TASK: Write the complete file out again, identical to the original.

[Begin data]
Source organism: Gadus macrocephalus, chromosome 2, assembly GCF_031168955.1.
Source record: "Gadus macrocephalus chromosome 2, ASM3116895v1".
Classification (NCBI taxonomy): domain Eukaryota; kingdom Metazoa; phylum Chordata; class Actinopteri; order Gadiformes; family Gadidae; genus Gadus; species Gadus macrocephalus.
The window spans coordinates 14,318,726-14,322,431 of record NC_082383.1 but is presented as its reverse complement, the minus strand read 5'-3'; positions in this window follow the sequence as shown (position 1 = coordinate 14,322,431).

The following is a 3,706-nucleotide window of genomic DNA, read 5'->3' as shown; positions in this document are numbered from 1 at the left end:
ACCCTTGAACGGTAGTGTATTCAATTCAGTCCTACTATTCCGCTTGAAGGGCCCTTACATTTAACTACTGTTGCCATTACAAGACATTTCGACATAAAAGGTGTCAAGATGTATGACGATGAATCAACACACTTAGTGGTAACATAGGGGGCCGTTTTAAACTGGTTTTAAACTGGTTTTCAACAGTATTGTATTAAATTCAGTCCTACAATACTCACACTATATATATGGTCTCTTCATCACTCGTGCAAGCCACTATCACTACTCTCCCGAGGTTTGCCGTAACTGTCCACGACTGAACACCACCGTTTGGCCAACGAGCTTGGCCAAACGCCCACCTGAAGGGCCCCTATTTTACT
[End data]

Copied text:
Source organism: Gadus macrocephalus, chromosome 2, assembly GCF_031168955.1.
Source record: "Gadus macrocephalus chromosome 2, ASM3116895v1".
Classification (NCBI taxonomy): domain Eukaryota; kingdom Metazoa; phylum Chordata; class Actinopteri; order Gadiformes; family Gadidae; genus Gadus; species Gadus macrocephalus.
The window spans coordinates 14,318,726-14,322,431 of record NC_082383.1 but is presented as its reverse complement, the minus strand read 5'-3'; positions in this window follow the sequence as shown (position 1 = coordinate 14,322,431).

The following is a 3,706-nucleotide window of genomic DNA, read 5'->3' as shown; positions in this document are numbered from 1 at the left end:
ACCCTTGAACGGTAGTGTATTCAATTCAGTCCTACTATTCCGCTTGAAGGGCCCTTACATTTAACTACTGTTGCCATTACAAGACATTTCGACATAAAAGGTGTCAAGATGTATGACGATGAATCAACACACTTAGTGGTAACATAGGGGGCCGTTTTAAACTGGTTTTAAACTGGTTTTCAACAGTATTGTATTAAATTCAGTCCTACAATACTCACACTATATATATGGTCTCTTCATCACTCGTGCAAGCCACTATCACTACTCTCCCGAGGTTTGCCGTAACTGTCCACGACTGAACACCACCGTTTGGCCAACGAGCTTGGCCAAACGCCCACCTGAAGGGCCCCTATTTTACT